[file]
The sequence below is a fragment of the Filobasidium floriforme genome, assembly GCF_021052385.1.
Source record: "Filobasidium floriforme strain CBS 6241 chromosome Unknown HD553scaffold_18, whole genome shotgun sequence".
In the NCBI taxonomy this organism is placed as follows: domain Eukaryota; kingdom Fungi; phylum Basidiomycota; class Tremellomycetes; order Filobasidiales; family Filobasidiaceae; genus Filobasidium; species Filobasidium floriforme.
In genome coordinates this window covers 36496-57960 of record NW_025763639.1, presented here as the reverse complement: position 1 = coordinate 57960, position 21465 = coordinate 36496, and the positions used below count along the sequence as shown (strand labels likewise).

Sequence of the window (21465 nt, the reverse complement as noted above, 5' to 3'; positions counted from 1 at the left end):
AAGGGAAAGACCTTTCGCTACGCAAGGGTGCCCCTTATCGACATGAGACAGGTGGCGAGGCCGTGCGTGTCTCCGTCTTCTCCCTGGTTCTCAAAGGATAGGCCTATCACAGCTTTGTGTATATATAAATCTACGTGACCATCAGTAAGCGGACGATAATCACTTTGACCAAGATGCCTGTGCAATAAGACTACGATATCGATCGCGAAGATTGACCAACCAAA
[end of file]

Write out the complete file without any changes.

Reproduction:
The sequence below is a fragment of the Filobasidium floriforme genome, assembly GCF_021052385.1.
Source record: "Filobasidium floriforme strain CBS 6241 chromosome Unknown HD553scaffold_18, whole genome shotgun sequence".
In the NCBI taxonomy this organism is placed as follows: domain Eukaryota; kingdom Fungi; phylum Basidiomycota; class Tremellomycetes; order Filobasidiales; family Filobasidiaceae; genus Filobasidium; species Filobasidium floriforme.
In genome coordinates this window covers 36496-57960 of record NW_025763639.1, presented here as the reverse complement: position 1 = coordinate 57960, position 21465 = coordinate 36496, and the positions used below count along the sequence as shown (strand labels likewise).

Sequence of the window (21465 nt, the reverse complement as noted above, 5' to 3'; positions counted from 1 at the left end):
AAGGGAAAGACCTTTCGCTACGCAAGGGTGCCCCTTATCGACATGAGACAGGTGGCGAGGCCGTGCGTGTCTCCGTCTTCTCCCTGGTTCTCAAAGGATAGGCCTATCACAGCTTTGTGTATATATAAATCTACGTGACCATCAGTAAGCGGACGATAATCACTTTGACCAAGATGCCTGTGCAATAAGACTACGATATCGATCGCGAAGATTGACCAACCAAA